For the last two years of my life, I have seen a movie, in theaters, at least once a week. In the past seven days, I have gone to the movies six times. I am likely to go again today, possibly twice, and then again on Friday.

Yes, I’m still working on all those projects. My second novel-in-progress is chugging pluckily along and the freelance stuff is getting lanced for (mostly) free. I’m also devoting non-zero amounts of time to practicing the banjo, cooking sufficient amounts of food, and learning to hold myself up with my arms at yoga class. I am dealing with crises by thinking positively and constructively. In short, I am still making good use of this time for Personal and Creative Development. And movies are a part of this, no question.

When I was in Paris, I went once or twice a week as a way to practice my language skills without having to talk to anyone, because I’m an introvert and because who knew when else I would get a chance to see Le Princess Movie? When I was in Chicago, I worked in the projection booth at Doc Films and unrolled celluloid strips of everything from avant-garde shorts on 16mm to all 7 (!!) reels of the Lord of the Rings: Extended Edition. In Montreal, there’s a film festival every damn week, Le Cinéclub, and six-dollar-cheapie-Tuesdays at the AMC three blocks from my apartment. I have been racking up points on my Scene card and Cineplex and could probably recite every line of dialogue in the “Silver Linings Playbook” trailer from memory.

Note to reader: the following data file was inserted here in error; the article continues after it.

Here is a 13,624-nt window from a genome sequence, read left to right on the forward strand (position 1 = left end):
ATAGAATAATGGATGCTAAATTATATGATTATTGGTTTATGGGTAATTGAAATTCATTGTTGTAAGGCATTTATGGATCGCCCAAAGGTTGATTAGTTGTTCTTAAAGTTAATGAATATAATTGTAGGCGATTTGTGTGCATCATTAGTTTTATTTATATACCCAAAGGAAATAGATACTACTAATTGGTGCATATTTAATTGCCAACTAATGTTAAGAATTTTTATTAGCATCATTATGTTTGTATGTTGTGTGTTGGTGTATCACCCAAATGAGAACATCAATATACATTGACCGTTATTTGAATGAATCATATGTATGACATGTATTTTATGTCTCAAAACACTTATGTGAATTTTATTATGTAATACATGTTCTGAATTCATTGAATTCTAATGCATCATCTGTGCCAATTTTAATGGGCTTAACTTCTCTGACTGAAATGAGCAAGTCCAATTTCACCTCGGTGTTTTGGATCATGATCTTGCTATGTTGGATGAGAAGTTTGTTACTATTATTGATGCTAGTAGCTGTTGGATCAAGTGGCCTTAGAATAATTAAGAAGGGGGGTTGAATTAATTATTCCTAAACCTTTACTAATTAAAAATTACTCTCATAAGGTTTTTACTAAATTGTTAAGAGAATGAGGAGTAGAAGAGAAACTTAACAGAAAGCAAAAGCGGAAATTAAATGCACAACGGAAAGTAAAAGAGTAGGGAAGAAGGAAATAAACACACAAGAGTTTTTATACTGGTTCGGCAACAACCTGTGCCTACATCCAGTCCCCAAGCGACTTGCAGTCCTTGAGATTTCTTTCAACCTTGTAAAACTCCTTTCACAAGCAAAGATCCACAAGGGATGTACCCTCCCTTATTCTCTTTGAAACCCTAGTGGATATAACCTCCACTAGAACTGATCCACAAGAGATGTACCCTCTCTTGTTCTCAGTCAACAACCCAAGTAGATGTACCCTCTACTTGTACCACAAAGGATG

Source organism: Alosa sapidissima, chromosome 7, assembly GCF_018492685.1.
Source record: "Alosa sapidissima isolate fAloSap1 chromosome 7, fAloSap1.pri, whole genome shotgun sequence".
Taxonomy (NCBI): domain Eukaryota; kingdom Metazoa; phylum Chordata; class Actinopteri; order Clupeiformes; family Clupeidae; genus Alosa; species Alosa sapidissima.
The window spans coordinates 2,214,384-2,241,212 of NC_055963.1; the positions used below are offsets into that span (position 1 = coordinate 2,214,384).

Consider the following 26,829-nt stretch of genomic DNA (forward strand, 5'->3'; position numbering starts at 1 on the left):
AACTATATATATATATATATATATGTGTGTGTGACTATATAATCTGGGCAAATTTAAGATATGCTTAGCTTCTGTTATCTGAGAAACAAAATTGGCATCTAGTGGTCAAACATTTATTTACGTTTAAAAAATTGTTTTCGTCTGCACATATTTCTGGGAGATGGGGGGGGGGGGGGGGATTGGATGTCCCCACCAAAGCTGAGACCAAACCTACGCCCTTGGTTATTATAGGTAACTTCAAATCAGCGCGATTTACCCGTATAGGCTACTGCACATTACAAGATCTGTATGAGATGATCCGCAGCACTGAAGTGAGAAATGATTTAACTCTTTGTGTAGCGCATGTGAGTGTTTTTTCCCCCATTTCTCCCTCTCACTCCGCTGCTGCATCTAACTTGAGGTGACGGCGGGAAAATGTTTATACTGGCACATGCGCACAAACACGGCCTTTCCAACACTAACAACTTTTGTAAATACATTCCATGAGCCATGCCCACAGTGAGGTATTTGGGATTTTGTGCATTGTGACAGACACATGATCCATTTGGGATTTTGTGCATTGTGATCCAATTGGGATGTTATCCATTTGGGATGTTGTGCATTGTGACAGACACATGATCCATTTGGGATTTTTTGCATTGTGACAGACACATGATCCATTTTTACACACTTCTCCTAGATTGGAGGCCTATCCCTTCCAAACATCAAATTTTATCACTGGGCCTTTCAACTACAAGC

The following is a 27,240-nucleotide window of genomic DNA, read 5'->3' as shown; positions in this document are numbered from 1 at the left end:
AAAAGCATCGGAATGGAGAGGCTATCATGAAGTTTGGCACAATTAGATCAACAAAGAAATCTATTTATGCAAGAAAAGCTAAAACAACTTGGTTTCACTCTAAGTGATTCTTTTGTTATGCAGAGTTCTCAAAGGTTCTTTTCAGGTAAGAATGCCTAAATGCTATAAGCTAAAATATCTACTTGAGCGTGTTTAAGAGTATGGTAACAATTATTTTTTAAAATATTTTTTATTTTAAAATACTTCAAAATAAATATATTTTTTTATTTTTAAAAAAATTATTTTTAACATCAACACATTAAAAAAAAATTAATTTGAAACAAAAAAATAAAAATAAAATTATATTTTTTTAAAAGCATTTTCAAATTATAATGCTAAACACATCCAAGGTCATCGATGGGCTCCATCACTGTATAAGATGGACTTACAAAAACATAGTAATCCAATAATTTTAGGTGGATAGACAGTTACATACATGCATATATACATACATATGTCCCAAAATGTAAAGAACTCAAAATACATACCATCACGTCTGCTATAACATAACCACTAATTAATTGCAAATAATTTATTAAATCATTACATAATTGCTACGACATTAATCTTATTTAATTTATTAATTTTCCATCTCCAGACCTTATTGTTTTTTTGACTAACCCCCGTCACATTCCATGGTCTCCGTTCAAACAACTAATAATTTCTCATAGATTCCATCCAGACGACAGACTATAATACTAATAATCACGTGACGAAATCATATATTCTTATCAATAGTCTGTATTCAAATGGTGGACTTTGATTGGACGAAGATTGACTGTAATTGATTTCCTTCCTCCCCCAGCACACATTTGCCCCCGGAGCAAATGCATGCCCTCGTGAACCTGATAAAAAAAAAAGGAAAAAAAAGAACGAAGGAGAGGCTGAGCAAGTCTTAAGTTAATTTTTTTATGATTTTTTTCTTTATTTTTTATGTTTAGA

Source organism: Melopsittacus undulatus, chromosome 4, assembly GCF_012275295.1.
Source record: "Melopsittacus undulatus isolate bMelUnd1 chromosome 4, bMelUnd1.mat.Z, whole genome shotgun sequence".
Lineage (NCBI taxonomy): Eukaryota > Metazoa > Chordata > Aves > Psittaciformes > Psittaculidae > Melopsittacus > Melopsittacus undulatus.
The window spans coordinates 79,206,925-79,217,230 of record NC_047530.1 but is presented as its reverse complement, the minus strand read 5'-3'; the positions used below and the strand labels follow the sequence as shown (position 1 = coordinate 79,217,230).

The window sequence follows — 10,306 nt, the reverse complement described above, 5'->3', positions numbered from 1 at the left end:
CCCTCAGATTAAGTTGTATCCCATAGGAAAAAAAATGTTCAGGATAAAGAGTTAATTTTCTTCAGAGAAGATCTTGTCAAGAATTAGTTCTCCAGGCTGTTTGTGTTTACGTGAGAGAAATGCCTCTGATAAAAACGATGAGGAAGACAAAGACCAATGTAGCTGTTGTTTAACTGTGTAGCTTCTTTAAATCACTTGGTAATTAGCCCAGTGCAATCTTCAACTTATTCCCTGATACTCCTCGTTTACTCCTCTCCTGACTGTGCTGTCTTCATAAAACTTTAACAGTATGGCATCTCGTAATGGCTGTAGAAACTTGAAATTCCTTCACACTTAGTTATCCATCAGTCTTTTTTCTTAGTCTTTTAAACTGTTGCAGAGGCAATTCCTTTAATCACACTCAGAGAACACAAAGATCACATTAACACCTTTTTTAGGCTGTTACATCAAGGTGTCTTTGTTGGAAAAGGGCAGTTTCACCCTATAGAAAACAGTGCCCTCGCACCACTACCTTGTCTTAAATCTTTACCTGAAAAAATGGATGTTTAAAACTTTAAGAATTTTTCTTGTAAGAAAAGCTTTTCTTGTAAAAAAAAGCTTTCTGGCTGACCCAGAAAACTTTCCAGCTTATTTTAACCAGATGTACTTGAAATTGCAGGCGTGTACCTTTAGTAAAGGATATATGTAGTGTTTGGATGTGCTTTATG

I don’t go because I’m a film person. I love popcorny dumb movies and actually get to the theater early to watch the 2wenty* and all the trailers and engage in single-player games of “spot the visual metaphor.” I go because I just like movies. Roger Ebert, who is one of my favorite writers, critic or otherwise, once wrote something about “hunkering down in the womblike security of the theater,” and while I don’t want to get all Freudian nirvana-instinct on you, I’ll hazard at least that it’s a truth universally acknowledged that every moviegoer must be in want of some kind of temporary yet all-encompassing escape.

And yet I have this idea that people think going to the movies alone and frequently is weird. While it may be charming and quaint to have the cheesemonger at the market recognize you and start wrapping up your favorite sharp cheddar as you approach, it’s embarrassing for the ticket girl with the glasses to see you three days in a row and punch another movie out of your carnet étudiant**.

ooh, burn!

But. I saw documentaries on all of the following: a quirky Icelandic grandma-cum-musician, Dominican monks, teenagers in America and teenagers in Quebec, even though the latter group of kids had such thick accents I didn’t understand much. I saw Cloud Atlas and then I read Cloud Atlas. I saw Peaches Do Herself. I was unimpressed with Wreck-It Ralph and incredibly distracted by JGL’s fake eyebrows in Looper. And I didn’t have to coordinate schedules or justify seeing The Perks of Being A Wallflower without reading the book first or avoid French movies because my companion wouldn’t understand without subtitles.

It might be incredibly self-indulgent, but as addictions go, this one is minimally expensive and nominally enriching, so I think it shakes out. If you have yet to go to the movies alone, please do make a date with yourself. And bring your student ID.

*pronounced two-wenty, a-duh
**though I am not technically a student any longer, I am still as poor as one, so I feel that this is morally justifiable